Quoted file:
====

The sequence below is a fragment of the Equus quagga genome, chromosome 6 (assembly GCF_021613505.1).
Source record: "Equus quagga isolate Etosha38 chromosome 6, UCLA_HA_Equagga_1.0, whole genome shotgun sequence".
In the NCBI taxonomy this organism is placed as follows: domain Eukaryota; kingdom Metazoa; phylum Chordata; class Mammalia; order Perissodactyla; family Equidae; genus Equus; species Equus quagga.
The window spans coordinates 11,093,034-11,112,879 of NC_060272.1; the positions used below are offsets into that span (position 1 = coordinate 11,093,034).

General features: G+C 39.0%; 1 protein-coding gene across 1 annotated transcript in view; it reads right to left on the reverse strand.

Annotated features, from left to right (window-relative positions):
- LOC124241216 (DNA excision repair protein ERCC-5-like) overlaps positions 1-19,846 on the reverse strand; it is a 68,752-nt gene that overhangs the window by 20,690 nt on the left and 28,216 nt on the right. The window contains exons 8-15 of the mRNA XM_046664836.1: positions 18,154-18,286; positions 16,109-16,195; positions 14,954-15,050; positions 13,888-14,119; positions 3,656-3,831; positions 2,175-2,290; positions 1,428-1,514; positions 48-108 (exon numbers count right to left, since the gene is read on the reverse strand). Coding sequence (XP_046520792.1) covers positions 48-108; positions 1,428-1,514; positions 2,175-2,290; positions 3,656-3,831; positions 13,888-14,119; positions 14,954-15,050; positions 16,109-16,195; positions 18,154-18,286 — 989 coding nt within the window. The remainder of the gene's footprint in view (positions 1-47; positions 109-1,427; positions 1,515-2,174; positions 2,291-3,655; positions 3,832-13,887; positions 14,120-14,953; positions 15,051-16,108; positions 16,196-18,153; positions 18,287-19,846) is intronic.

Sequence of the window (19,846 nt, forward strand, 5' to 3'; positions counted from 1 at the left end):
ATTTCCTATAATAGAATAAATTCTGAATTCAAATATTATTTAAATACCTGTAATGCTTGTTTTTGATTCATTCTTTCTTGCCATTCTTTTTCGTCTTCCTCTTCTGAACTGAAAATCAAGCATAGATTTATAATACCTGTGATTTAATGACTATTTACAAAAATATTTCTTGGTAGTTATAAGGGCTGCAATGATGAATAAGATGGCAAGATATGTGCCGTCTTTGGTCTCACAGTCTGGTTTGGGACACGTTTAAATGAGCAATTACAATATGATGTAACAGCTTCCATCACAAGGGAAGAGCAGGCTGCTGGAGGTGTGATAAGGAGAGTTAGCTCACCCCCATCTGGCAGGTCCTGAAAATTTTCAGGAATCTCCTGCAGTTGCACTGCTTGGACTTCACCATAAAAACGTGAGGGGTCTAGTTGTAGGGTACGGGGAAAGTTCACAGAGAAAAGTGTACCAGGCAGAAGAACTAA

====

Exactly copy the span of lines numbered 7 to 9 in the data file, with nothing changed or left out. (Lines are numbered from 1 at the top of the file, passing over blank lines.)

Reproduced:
- LOC124241216 (DNA excision repair protein ERCC-5-like) overlaps positions 1-19,846 on the reverse strand; it is a 68,752-nt gene that overhangs the window by 20,690 nt on the left and 28,216 nt on the right. The window contains exons 8-15 of the mRNA XM_046664836.1: positions 18,154-18,286; positions 16,109-16,195; positions 14,954-15,050; positions 13,888-14,119; positions 3,656-3,831; positions 2,175-2,290; positions 1,428-1,514; positions 48-108 (exon numbers count right to left, since the gene is read on the reverse strand). Coding sequence (XP_046520792.1) covers positions 48-108; positions 1,428-1,514; positions 2,175-2,290; positions 3,656-3,831; positions 13,888-14,119; positions 14,954-15,050; positions 16,109-16,195; positions 18,154-18,286 — 989 coding nt within the window. The remainder of the gene's footprint in view (positions 1-47; positions 109-1,427; positions 1,515-2,174; positions 2,291-3,655; positions 3,832-13,887; positions 14,120-14,953; positions 15,051-16,108; positions 16,196-18,153; positions 18,287-19,846) is intronic.

Sequence of the window (19,846 nt, forward strand, 5' to 3'; positions counted from 1 at the left end):
ATTTCCTATAATAGAATAAATTCTGAATTCAAATATTATTTAAATACCTGTAATGCTTGTTTTTGATTCATTCTTTCTTGCCATTCTTTTTCGTCTTCCTCTTCTGAACTGAAAATCAAGCATAGATTTATAATACCTGTGATTTAATGACTATTTACAAAAATATTTCTTGGTAGTTATAAGGGCTGCAATGATGAATAAGATGGCAAGATATGTGCCGTCTTTGGTCTCACAGTCTGGTTTGGGACACGTTTAAATGAGCAATTACAATATGATGTAACAGCTTCCATCACAAGGGAAGAGCAGGCTGCTGGAGGTGTGATAAGGAGAGTTAGCTCACCCCCATCTGGCAGGTCCTGAAAATTTTCAGGAATCTCCTGCAGTTGCACTGCTTGGACTTCACCATAAAAACGTGAGGGGTCTAGTTGTAGGGTACGGGGAAAGTTCACAGAGAAAAGTGTACCAGGCAGAAGAACTAA